Where you will study
What you can expect from your School
The School is based in the Redmonds Building, in the heart of the bustling Mount Pleasant Campus and Liverpool's growing Knowledge Quarter. The building is home to high quality lecture theatres and seminar rooms, TV studios, radio suites, green screen, editing rooms and news rooms, social spaces, and a caf. It is only a short walk from LJMUs Aldham Robarts Library, which contains all the resources you will require for your studies, and is open seven days a week.
Please choose your qualifications below to view requirements
Minimum points required from qualifications: 112
GCSEs and equivalents
Prior to starting the programme applicants must have obtained Grade C or Grade 4 or above in English Language and Mathematics GCSE or an approved alternative qualification below:
- Key Skills Level 2 in English/Maths
- NVQ Level 2 Functional skills in Maths and English Writing and or Reading
- Skills for Life Level 2 in Numeracy/English
- Higher Diploma in Maths/English
- Functional Skills Level 2 in Maths/English
- Northern Ireland Essential Skills Level 2 in Communication or Application of Number
- Welsh GCSE in Maths or Numeracy
- Wales Essential Skills Level 2 in Communication or Application of Number
- Minimum number of A Levels required: 2
- Is general studies acceptable? Yes
- Average A Level offer: BBC
- Are AS level awards acceptable? Acceptable only when combined with other qualifications
- Maximum AS Level points accepted: 20
- National Certificate (RQF): Acceptable only when combined with other qualifications
- National Extended Certificate: Acceptable only when combined with other qualifications
- National Diploma (RQF): Acceptable on its own and combined with other qualifications
- National Diploma subjects / grades required: D*D*required if no other level 3 qualifications are taken
- National Extended Diploma (RQF): Acceptable on its own and combined with other qualifications
- National Extended Diploma subjects / grades required: DMM required if no other level 3 qualifications are taken
- Access to Higher Education Diploma acceptability: Acceptable on its own and combined with other qualifications
- Further information: At least 15 Distinctions and 30 Merits, or any other combination that equates to 112 UCAS Tariff points in a relevant subject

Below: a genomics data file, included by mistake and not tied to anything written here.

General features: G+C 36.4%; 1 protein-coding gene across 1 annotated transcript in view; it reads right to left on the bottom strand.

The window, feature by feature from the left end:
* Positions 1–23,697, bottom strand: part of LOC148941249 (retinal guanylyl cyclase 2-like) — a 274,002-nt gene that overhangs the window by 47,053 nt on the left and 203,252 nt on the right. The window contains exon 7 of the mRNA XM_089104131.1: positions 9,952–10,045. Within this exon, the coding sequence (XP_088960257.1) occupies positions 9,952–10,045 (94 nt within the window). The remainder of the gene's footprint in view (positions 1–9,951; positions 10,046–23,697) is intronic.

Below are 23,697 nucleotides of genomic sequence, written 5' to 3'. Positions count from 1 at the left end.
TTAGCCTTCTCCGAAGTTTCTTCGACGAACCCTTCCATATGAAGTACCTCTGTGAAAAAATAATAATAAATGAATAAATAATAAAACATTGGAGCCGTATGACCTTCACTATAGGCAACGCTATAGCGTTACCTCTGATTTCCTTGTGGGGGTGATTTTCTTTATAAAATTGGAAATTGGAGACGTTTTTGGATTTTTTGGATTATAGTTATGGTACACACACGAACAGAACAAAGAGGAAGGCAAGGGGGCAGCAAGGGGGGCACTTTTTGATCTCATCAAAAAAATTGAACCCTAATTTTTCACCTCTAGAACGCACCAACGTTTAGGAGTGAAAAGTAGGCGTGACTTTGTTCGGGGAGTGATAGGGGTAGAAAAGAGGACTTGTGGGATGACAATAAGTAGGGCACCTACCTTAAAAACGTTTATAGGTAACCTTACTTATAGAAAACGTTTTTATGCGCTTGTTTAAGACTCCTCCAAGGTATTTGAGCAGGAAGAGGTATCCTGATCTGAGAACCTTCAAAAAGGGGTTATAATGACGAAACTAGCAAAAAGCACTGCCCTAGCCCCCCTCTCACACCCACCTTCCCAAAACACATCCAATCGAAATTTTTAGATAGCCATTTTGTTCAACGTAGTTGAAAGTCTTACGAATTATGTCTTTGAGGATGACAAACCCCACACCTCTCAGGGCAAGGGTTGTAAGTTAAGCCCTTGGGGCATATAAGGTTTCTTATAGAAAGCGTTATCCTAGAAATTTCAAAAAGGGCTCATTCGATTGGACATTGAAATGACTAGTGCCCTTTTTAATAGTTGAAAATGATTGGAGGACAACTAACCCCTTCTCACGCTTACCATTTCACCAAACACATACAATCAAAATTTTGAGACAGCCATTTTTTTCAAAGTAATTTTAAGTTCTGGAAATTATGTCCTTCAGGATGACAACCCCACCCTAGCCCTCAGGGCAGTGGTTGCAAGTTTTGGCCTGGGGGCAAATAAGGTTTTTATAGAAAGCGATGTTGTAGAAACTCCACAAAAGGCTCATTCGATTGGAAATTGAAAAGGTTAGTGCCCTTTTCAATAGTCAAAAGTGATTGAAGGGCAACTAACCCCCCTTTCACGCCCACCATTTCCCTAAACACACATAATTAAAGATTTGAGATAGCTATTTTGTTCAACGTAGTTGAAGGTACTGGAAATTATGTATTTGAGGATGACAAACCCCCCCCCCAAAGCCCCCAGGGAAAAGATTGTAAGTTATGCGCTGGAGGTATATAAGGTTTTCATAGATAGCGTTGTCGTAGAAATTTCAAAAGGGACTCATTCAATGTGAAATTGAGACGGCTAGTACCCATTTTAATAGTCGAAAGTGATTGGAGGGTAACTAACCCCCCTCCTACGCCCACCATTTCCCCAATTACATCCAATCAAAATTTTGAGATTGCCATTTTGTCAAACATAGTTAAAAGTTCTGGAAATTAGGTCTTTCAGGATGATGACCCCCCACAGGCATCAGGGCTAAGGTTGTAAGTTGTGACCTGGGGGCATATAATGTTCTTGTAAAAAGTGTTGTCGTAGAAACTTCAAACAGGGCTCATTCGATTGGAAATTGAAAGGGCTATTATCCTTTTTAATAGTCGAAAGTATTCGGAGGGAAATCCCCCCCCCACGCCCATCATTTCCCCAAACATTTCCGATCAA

- International Baccalaureate: Acceptable on its own and combined with other qualifications
- Additional information: 112 UCAS Tariff points from IB Composite parts, or in combination with other Level 3 qualifications
- Irish Leaving Certificate: Acceptable on its own and combined with other qualifications
- Grades / subjects required: 112 UCAS Tariff points with a maximum 20 UCAS Tariff points from Ordinary Level
- Welsh Baccalaureate: Acceptable on its own and combined with other qualifications
- T Level requirements:
112 UCAS Tariff points in a relevant subject
- Are Level 3 NVQs acceptable? Acceptable when combined with other qualifications
Alternative qualifications considered
Applications are welcomed from mature and non-standard applicants, who will be considered on an individual basis. These applicants may be required to submit an essay and/or attend an interview, and should demonstrate potential and motivation and/or have relevant experience.
International applications will be considered in line with UK qualifications.
Mature and non standard applicants may be invited to attend interview
7.5 (minimum of 7.5 in each component) or equivalent English language proficiency test.
Reduced offer scheme
As part of LJMU’s commitment to widening access we offer eligible students entry to their chosen course at a reduced threshold of up to 16/8 UCAS points. This applies if you are a student who has been in local authority care or if you have participated in one of LJMU’s sustained outreach initiatives, e.g. Summer University. Please contact the admission office for further details.
Please Note: All international qualifications are subject to a qualification equivalency check.